Numlock News: April 28, 2021 • Demon Slayer, Traffic Jams, Overboard

By Walt Hickey

Demon Slayer

Japanese film Demon Slayer: Kimetsu no Yaiba the Movie: Mugen Train scored the top-grossing foreign language debut in the history of the U.S. box office, bringing in $21.1 million over its opening weekend. The film had already become the top-grossing film of all time in Japan when it made about $350 million and dislodged Spirited Away from the top spot. It’s about a person trying to save his sister from a demon curse, and is based off an incredibly popular manga and anime franchise.

Ana Diaz, Polygon


The IRS has been rendered toothless when it comes to investigating wealthy tax evaders, auditing the richest 1 percent of Americans just 1.6 percent of the time in 2019, down from 8 percent in 2011. A recent economic analysis found that as much as $1.4 trillion in additional revenue could be raised with more personnel to chase down people underpaying and evading taxes. One of the biggest sources of new revenue in a forthcoming domestic policy plan is actually increasing the budget of the IRS and enabling them to chase down tax cheats. Since 2010, the IRS has lost 18,000 full-time positions thanks mostly to budgetary cuts, and the number of auditors is down to 1950s levels. The administration is reportedly looking to increase the IRS budget by $80 billion over 10 years, which would raise as much as $700 billion from increased enforcement over the next decade.

Jeff Stein, The Washington Post


In 2021 alone, 1,127 containers have fallen overboard off of large container ships, a pace that would make this year even worse than 2020, when 3,112 containers fell off ships. That year was a seven-year-high, the worst year since the MOL Comfort broke in two in 2013 and sank with 4,293 containers. One reason for the lost cargo has been time pressures, whether it was when containers were loaded on to ships in backlogged ports, ships stacked high with cargo trying to make the most out of each trip, or unpredictable weather affecting larger and larger ships.

Ann Koh, Bloomberg

Fish Sticks

Fish sticks first rolled out in October 1953, a reaction to a new form of refrigeration and food processing that came to post-war fishing. Superior nautical technology meant larger and larger catches in the post-War period, and to prevent spoilage, the fish were prepped and then frozen onboard into blocks. These blocks were not particularly a hit in the grocery aisle — turns out that people don’t like “miscellaneous fish blocks” the way they do bologna or ice cream — and thus the fish stick, which mechanically cut these blocks into sticks using bandsaws, was born. Today fish sticks are, surprisingly, some of the most sustainable things you can eat, sourced from well-managed Alaska Pollock fisheries and posing basically as minimal a climate impact as one could hope for. A kilogram of fish sticks produces 1.3 kilograms of carbon dioxide, compared to beef which is about 100 times that.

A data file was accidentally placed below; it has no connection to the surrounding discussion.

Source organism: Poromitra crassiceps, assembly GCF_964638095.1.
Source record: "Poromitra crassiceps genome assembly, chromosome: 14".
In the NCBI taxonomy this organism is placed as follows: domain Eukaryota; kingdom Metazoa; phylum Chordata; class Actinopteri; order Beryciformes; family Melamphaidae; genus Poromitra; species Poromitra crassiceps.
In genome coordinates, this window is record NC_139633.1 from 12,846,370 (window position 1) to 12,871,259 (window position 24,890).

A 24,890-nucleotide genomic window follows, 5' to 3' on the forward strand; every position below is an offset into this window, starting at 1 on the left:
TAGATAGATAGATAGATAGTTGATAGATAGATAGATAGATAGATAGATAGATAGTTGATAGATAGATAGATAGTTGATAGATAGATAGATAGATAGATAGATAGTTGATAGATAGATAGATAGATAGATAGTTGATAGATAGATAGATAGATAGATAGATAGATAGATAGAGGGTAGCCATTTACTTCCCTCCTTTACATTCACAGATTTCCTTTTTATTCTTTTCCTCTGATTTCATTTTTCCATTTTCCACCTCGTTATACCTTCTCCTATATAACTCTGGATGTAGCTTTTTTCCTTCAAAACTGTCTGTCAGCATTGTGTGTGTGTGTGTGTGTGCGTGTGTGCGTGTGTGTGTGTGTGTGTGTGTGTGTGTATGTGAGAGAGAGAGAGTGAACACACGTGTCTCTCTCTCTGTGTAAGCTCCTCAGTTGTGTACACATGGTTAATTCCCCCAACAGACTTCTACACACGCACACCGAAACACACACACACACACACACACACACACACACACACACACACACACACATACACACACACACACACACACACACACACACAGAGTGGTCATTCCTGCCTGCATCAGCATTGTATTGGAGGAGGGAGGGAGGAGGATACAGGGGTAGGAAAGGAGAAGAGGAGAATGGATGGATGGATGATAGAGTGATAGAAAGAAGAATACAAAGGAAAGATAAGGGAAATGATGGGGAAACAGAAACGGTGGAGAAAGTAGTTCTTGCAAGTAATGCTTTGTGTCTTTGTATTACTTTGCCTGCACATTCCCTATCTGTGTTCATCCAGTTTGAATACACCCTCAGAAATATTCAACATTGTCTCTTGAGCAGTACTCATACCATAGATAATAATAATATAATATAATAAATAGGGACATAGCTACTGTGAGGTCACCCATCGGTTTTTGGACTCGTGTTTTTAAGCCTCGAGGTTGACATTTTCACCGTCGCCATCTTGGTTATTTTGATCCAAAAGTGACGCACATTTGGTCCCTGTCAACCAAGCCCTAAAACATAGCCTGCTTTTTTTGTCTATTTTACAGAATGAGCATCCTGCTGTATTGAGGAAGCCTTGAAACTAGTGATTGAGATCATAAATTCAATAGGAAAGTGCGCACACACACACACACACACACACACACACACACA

Ute Eberle, Hakai Magazine


Two years ago, the National Renewable Energy Laboratory set Chattanooga, Tennessee in its sights for an experiment designed to reduce emissions by slashing time wasted in traffic. Nationally, the goal was to cut back on the 46 hours spent stuck in traffic endured by the average driver, which would not only reduce an aggregate of 8.8 billion hours of lost productivity but also save 3.3 billion gallons of fuel. NREL designed a supercomputer to simulate the city of Chattanooga to optimize the town. One move they did — adjusting the timing on Shallowford Road — led to a 16 percent decrease in fuel use on the highway. While time stuck in traffic jams is down during the pandemic — time in jams is down 26 percent — on the other side of it, traffic is primed to surge again.

John Fialka, E&E News


A new report from the Energy Transitions Commission estimated that between 500 to 800 million tonnes of clean hydrogen will be needed per year in order to attain a net zero greenhouse gas emissions economy by 2050, which would be about five to seven times as much hydrogen in use as today. Green hydrogen is sought-after because it can be produced using renewables like wind and solar power, breaking water down into usable hydrogen fuel. That’s key because internal combustion is still rather handy when it comes to things like aeronautics or industrial purposes, so a green fuel that burns is going to be rather clutch. The production cost of green hydrogen could fall below $2 per kilogram by 2030, according to the report.

George Heynes, H2 View


This year’s Kentucky Derby will be the first to ban Lasix, properly furosemide, an injection dosed four hours before a race as a diuretic and way to cut exercise-induced lung bleeding. The $20 injection has the general effect of making horses lose 20 to 30 pounds of fluid through its diuretic properties, which makes them go faster. The last time a horse won without Lasix was in 1996, and the organizers want to eliminate its use to bring the Derby in line with international horse racing. The Horseracing Integrity and Safety Act will take effect on July 1, 2022, and will unite the 38 racing jurisdictions under a single doping law — the goal is to eliminate Lasix prior to then. A day in the life of a racehorse sounds ridiculous; you’re brought to a random place in Kentucky, a strange man injects you with some drugs, shortly after you pee 30 pounds, you then run for two minutes while a bunch of inebriates yell at you, and best case scenario they give you a hat and you get to visit New York. I can understand why Hunter S. Thompson saw the appeal — that frankly sounds like a solid Saturday.

Beth Harris, The Associated Press

Correction: On second reference a volume of horse urine incorrectly used the unit of gallons, it was in pounds.

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